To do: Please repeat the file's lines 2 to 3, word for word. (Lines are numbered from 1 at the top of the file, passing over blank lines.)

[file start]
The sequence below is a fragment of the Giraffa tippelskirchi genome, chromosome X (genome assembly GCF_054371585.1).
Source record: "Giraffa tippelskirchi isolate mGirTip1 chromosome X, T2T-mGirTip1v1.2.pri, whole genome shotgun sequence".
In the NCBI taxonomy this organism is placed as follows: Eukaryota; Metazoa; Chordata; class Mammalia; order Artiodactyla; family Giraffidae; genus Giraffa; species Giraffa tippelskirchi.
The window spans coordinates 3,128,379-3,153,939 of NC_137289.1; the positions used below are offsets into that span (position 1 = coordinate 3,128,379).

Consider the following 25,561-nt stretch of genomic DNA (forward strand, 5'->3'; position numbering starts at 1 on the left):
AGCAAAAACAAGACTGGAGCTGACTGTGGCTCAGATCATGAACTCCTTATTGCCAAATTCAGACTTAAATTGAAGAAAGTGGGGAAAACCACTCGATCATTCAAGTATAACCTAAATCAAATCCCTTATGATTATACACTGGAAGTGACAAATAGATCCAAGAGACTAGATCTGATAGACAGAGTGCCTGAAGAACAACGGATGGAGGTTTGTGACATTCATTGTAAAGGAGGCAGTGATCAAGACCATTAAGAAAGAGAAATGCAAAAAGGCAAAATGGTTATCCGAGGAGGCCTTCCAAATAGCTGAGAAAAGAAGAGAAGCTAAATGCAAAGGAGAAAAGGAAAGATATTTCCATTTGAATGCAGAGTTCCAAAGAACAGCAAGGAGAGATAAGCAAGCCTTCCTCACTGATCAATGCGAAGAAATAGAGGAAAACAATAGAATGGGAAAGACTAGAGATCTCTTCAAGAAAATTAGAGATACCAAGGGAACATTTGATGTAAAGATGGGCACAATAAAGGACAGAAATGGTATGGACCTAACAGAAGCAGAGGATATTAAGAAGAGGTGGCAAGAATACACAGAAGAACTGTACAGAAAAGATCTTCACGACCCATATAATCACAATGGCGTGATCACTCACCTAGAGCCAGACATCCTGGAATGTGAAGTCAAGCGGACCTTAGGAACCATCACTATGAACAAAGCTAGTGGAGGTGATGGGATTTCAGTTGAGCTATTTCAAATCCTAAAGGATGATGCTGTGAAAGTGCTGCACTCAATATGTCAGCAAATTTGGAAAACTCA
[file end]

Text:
Source record: "Giraffa tippelskirchi isolate mGirTip1 chromosome X, T2T-mGirTip1v1.2.pri, whole genome shotgun sequence".
In the NCBI taxonomy this organism is placed as follows: Eukaryota; Metazoa; Chordata; class Mammalia; order Artiodactyla; family Giraffidae; genus Giraffa; species Giraffa tippelskirchi.